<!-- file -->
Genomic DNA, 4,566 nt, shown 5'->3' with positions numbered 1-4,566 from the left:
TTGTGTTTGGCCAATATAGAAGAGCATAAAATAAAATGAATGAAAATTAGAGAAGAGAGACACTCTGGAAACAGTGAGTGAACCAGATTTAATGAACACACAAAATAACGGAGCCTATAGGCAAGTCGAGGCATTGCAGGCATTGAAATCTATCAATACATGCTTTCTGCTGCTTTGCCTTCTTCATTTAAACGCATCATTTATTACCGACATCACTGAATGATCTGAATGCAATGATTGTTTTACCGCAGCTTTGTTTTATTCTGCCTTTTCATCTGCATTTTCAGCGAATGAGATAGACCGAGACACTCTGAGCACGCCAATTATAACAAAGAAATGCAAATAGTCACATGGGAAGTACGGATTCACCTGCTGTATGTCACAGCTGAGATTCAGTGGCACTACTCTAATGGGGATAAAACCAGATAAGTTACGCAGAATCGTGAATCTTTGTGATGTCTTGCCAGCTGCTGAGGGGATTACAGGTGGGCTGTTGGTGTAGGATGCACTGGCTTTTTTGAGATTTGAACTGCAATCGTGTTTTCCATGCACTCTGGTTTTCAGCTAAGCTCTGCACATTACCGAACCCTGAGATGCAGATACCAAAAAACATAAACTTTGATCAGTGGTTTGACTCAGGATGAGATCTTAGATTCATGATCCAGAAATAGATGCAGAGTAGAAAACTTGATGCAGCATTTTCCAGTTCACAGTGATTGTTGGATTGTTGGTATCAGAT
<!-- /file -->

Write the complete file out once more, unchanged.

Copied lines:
Genomic DNA, 4,566 nt, shown 5'->3' with positions numbered 1-4,566 from the left:
TTGTGTTTGGCCAATATAGAAGAGCATAAAATAAAATGAATGAAAATTAGAGAAGAGAGACACTCTGGAAACAGTGAGTGAACCAGATTTAATGAACACACAAAATAACGGAGCCTATAGGCAAGTCGAGGCATTGCAGGCATTGAAATCTATCAATACATGCTTTCTGCTGCTTTGCCTTCTTCATTTAAACGCATCATTTATTACCGACATCACTGAATGATCTGAATGCAATGATTGTTTTACCGCAGCTTTGTTTTATTCTGCCTTTTCATCTGCATTTTCAGCGAATGAGATAGACCGAGACACTCTGAGCACGCCAATTATAACAAAGAAATGCAAATAGTCACATGGGAAGTACGGATTCACCTGCTGTATGTCACAGCTGAGATTCAGTGGCACTACTCTAATGGGGATAAAACCAGATAAGTTACGCAGAATCGTGAATCTTTGTGATGTCTTGCCAGCTGCTGAGGGGATTACAGGTGGGCTGTTGGTGTAGGATGCACTGGCTTTTTTGAGATTTGAACTGCAATCGTGTTTTCCATGCACTCTGGTTTTCAGCTAAGCTCTGCACATTACCGAACCCTGAGATGCAGATACCAAAAAACATAAACTTTGATCAGTGGTTTGACTCAGGATGAGATCTTAGATTCATGATCCAGAAATAGATGCAGAGTAGAAAACTTGATGCAGCATTTTCCAGTTCACAGTGATTGTTGGATTGTTGGTATCAGAT